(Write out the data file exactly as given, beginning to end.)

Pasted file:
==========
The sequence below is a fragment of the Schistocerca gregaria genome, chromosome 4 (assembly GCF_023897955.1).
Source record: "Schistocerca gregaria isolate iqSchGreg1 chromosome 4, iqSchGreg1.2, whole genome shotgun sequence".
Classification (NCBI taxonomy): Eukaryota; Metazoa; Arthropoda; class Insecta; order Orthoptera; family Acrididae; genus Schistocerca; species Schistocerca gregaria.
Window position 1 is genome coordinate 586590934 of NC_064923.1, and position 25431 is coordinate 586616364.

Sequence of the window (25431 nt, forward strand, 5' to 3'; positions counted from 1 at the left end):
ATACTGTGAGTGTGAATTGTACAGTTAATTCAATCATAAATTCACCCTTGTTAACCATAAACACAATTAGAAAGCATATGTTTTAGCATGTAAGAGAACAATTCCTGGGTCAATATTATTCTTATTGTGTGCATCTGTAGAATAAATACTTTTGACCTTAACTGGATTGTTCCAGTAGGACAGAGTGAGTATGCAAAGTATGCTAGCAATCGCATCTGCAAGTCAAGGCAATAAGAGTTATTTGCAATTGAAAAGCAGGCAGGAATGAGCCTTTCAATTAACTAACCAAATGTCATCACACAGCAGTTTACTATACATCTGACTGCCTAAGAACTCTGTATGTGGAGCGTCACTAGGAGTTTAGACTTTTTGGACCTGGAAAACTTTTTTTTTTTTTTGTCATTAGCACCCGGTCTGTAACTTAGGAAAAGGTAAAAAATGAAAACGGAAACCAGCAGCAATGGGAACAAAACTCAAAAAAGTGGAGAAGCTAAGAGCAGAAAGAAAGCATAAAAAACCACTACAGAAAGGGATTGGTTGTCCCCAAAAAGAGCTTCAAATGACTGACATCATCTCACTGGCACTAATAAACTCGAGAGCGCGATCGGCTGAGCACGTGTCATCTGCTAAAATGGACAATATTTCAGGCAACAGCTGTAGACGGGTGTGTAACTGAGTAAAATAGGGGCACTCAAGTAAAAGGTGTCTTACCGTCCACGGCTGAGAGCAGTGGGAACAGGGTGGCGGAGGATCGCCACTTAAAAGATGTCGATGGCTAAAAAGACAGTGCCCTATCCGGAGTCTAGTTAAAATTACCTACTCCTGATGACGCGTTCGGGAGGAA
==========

The sequence below is a fragment of the Schistocerca gregaria genome, chromosome 4 (assembly GCF_023897955.1).
Source record: "Schistocerca gregaria isolate iqSchGreg1 chromosome 4, iqSchGreg1.2, whole genome shotgun sequence".
Classification (NCBI taxonomy): Eukaryota; Metazoa; Arthropoda; class Insecta; order Orthoptera; family Acrididae; genus Schistocerca; species Schistocerca gregaria.
Window position 1 is genome coordinate 586590934 of NC_064923.1, and position 25431 is coordinate 586616364.

Sequence of the window (25431 nt, forward strand, 5' to 3'; positions counted from 1 at the left end):
ATACTGTGAGTGTGAATTGTACAGTTAATTCAATCATAAATTCACCCTTGTTAACCATAAACACAATTAGAAAGCATATGTTTTAGCATGTAAGAGAACAATTCCTGGGTCAATATTATTCTTATTGTGTGCATCTGTAGAATAAATACTTTTGACCTTAACTGGATTGTTCCAGTAGGACAGAGTGAGTATGCAAAGTATGCTAGCAATCGCATCTGCAAGTCAAGGCAATAAGAGTTATTTGCAATTGAAAAGCAGGCAGGAATGAGCCTTTCAATTAACTAACCAAATGTCATCACACAGCAGTTTACTATACATCTGACTGCCTAAGAACTCTGTATGTGGAGCGTCACTAGGAGTTTAGACTTTTTGGACCTGGAAAACTTTTTTTTTTTTTTGTCATTAGCACCCGGTCTGTAACTTAGGAAAAGGTAAAAAATGAAAACGGAAACCAGCAGCAATGGGAACAAAACTCAAAAAAGTGGAGAAGCTAAGAGCAGAAAGAAAGCATAAAAAACCACTACAGAAAGGGATTGGTTGTCCCCAAAAAGAGCTTCAAATGACTGACATCATCTCACTGGCACTAATAAACTCGAGAGCGCGATCGGCTGAGCACGTGTCATCTGCTAAAATGGACAATATTTCAGGCAACAGCTGTAGACGGGTGTGTAACTGAGTAAAATAGGGGCACTCAAGTAAAAGGTGTCTTACCGTCCACGGCTGAGAGCAGTGGGAACAGGGTGGCGGAGGATCGCCACTTAAAAGATGTCGATGGCTAAAAAGACAGTGCCCTATCCGGAGTCTAGTTAAAATTACCTACTCCTGATGACGCGTTCGGGAGGAA